SACRAMENTO (AP) — California lawmakers violated the state Constitution when they passed a bill that gave Gov. Jerry Brown's tax initiative top billing on the November ballot, a state appeals court ruled Friday.
The 3rd District Court of Appeal in Sacramento said lawmakers were wrong to sidestep a two-thirds vote requirement to immediately enact AB 1499 last year. The bill was passed on a majority vote by Democrats last June and moved the governor's measure ahead of other initiatives on the November ballot because it involved a constitutional amendment.
Democrats appropriated $1,000 to the secretary of state for expenses. They said because the so-called spot bill was related to the budget, it could be passed on a simple majority vote and enacted ahead of the election.
Had it not been enacted as urgency legislation, the law would not have taken effect until the new year — after the election.
Republicans were unsuccessful in trying to stop the bill from taking effect before voters approved Proposition 30.
The appeals court said that while the lawsuit is moot, lawmakers can't make similar maneuvers in the future.
"We are pleased the court has confirmed that the Legislature cannot simply add content to an empty 'spot bill' as a means to avoid the two-thirds vote requirement," said Jon Coupal, president of the Howard Jarvis Taxpayers Association, the anti-tax group that filed the lawsuit.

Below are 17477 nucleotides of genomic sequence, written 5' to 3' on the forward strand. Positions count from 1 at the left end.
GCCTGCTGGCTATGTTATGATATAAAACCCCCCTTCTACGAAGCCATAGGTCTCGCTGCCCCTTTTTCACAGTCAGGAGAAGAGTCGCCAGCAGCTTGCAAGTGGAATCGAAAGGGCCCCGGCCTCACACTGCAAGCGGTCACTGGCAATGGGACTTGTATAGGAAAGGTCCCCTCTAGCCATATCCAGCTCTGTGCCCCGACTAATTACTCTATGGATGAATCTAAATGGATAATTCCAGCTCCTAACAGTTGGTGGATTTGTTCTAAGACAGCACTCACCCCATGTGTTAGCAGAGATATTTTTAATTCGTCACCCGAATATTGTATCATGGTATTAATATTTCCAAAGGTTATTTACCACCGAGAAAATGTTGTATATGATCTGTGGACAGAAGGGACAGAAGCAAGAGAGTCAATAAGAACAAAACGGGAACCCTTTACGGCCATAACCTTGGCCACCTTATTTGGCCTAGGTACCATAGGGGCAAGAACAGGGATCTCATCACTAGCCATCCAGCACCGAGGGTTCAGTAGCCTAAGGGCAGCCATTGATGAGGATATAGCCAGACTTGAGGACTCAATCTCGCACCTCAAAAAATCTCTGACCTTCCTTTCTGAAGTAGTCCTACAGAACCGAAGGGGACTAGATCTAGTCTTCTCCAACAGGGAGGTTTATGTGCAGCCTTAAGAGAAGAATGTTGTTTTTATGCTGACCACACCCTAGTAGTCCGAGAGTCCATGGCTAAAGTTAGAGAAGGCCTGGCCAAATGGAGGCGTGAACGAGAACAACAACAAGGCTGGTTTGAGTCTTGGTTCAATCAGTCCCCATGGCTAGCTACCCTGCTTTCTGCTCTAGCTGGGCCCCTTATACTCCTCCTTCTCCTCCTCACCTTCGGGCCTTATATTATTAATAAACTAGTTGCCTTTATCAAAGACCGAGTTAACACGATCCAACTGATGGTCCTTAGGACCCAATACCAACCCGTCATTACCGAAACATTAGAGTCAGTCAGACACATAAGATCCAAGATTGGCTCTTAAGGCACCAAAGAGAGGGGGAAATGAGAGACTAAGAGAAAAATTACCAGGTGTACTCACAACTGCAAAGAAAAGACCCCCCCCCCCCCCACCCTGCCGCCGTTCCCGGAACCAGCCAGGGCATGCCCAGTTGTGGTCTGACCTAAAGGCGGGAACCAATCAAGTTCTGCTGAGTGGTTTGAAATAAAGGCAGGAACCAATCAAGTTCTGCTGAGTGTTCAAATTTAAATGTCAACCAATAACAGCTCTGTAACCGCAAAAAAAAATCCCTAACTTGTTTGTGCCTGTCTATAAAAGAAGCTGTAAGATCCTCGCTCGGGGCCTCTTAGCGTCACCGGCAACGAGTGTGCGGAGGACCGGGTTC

Both Assembly Speaker John Perez, D-Los Angeles, and Senate President Pro Tem Darrell Steinberg, D-Sacramento, were reviewing the decision with their attorneys, their offices said.
"The Legislature acted in good faith upon our interpretation of the law regarding spot bills as trailer bills," said Steinberg spokesman Mark Hedlund. "We're continuing to study the court's decision and have yet to make a final decision on whether or not the Legislature will appeal the ruling."
The court wrote that when voters lowered the threshold for passing state budgets to a simple majority vote under Proposition 25 in 2010, they restricted the Legislature's power to passing the budget and budget-related bills.
In this case, the problem was that AB1499 was "nothing but a number, a placeholder, an empty vessel at the time the budget bill was passed," the court wrote.
The ruling could have implications for lawmakers in the future because spot bills are commonly used in the budget process.
The court said "the bills must not only be related to the budget bill, but they must be identified at the time the budget bill is passed by the Legislature."